https://media.airfactsjournal.com/wp-content/uploads/2022/09/19172751/Fun-Jumpers-Skydive-Warren-County.jpg 400 400 Wes Madycki https://airfactsjournal-images.s3.amazonaws.com/wp-content/uploads/2021/04/06142440/Air-Facts-Logo340.jpg Wes Madycki2022-09-28 08:28:082022-09-19 17:28:23Never a dull moment as a skydive pilot
We lined up, got clearance to go and I opened the tap on the 182. She accelerated a bit slower than normal but we managed to get off the deck OK, when suddenly at approximately 200 ft. the jump master lurched towards the back of the aircraft. Unfortunately for me, his parachute had somehow snared my propeller control and put the 182 into full coarse pitch.
https://media.airfactsjournal.com/wp-content/uploads/2022/09/13180756/Meyers-young-FE.jpg 594 746 John Meyers https://airfactsjournal-images.s3.amazonaws.com/wp-content/uploads/2021/04/06142440/Air-Facts-Logo340.jpg John Meyers2022-09-21 08:40:572022-09-13 18:12:33The not-so-glamourous life of a flight engineer
Not too long after she left the cockpit, there was a ding on the interphone. It was the A-stew and she had a request. Usually the request was to turn up or turn down the cabin temperature, but in this case she was asking me to come to the cabin and bring one of “my” coat hangers.
https://media.airfactsjournal.com/wp-content/uploads/2022/08/31114150/Helit_Bell_206_B_22JetRanger_III22.jpg 685 1024 Skip Stagg https://airfactsjournal-images.s3.amazonaws.com/wp-content/uploads/2021/04/06142440/Air-Facts-Logo340.jpg Skip Stagg2022-09-07 08:45:082022-08-31 11:45:48Good old boys and helicopters
Northeast Georgia is beautiful country, a vast forest dotted with small farms and country roads. Truly this was God’s country, and several of John Denver songs came to mind, but trying to locate the landing zone was proving difficult. Our LZ was a motel, with a pool, on a county road on a crossroad with a vacant lot on the east side of it. Go stick that in your GPS.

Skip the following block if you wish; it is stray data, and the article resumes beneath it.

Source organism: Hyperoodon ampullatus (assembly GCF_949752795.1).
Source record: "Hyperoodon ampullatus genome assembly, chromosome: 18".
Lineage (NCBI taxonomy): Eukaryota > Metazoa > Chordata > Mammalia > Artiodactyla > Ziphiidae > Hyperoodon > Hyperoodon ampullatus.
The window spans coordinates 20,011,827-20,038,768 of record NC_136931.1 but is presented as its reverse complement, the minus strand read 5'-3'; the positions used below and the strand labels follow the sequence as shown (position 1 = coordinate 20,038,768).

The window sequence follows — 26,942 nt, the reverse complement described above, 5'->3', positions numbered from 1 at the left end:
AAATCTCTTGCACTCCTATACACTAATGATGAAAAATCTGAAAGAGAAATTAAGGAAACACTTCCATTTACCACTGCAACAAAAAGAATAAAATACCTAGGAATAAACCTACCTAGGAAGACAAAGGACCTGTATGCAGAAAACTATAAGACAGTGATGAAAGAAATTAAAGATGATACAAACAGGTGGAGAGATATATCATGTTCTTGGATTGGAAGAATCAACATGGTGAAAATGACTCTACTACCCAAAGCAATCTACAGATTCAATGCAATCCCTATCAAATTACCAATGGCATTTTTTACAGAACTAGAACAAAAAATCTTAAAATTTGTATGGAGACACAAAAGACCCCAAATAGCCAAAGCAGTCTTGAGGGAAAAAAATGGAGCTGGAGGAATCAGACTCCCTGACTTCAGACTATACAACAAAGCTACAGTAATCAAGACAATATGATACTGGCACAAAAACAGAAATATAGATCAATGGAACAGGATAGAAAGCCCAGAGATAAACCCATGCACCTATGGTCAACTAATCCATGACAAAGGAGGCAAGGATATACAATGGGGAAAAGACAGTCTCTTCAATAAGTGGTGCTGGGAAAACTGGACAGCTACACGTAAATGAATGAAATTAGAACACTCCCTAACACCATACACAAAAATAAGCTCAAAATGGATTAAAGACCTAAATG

https://media.airfactsjournal.com/wp-content/uploads/2022/08/23155819/father-and-son-with-jet.jpg 1792 1536 Casey Ahlbum https://airfactsjournal-images.s3.amazonaws.com/wp-content/uploads/2021/04/06142440/Air-Facts-Logo340.jpg Casey Ahlbum2022-08-31 08:40:362022-08-23 16:09:42Passing the torch from father to son
Leaving Naples behind us, we flew over the dark expanse of the Everglades, with just a thin sliver of light, I-75, below us. As we reached the halfway point, right before switching over from Fort Myers to Miami Approach, the radio chatter had slowed down and for a moment, time just seemed to stand still. It was like it was just the two of us, the airplane, and nothing else. I had flashbacks to all those flights we had made when I was younger.
https://media.airfactsjournal.com/wp-content/uploads/2022/08/23154454/Bone-with-backpacks.jpg 1655 1170 John Bone https://airfactsjournal-images.s3.amazonaws.com/wp-content/uploads/2021/04/06142440/Air-Facts-Logo340.jpg John Bone2022-08-29 08:21:122022-08-27 15:03:26Flying for Ukraine Air Rescue—small planes, big mission
Ukraine Air Rescue came to life in just a few days. Within six months, UAR had grown to 313 volunteer pilots worldwide. The pilots range from retired or current airline and military pilots, flight instructors, professional pilots, an EASA safety inspector, and many VFR private pilots. The mix of participating airplanes ranges from the French-built Robin to Pilatus PC-12s and just about everything in between.
https://media.airfactsjournal.com/wp-content/uploads/2022/08/09174517/twa-707-n760tw-620x413-1.jpg 413 620 Jeff Hill https://airfactsjournal-images.s3.amazonaws.com/wp-content/uploads/2021/04/06142440/Air-Facts-Logo340.jpg Jeff Hill2022-08-17 08:35:382022-08-28 13:46:03Around the world in the “seven oh seven”
One of the first large, long range, intercontinental jet airliners to come on the scene in the late 1950s and early 60s was the Boeing 707. For TWA’s most senior pilots, moving from pistons to jets was the biggest transition since the change from visual to instrument flying in the 1930s. Several of our older captains opted to bypass the jets and finish their careers flying the Connie. The younger fellows, on the other hand, could hardly wait to jump into a jet!
https://media.airfactsjournal.com/wp-content/uploads/2022/08/04205348/FAF4D049-FD92-4891-92B3-624376A8326A.jpeg 995 1441 Roland Schultz https://airfactsjournal-images.s3.amazonaws.com/wp-content/uploads/2021/04/06142440/Air-Facts-Logo340.jpg Roland Schultz2022-08-10 08:01:422022-08-10 13:21:23Herding cattle with a century-series fighter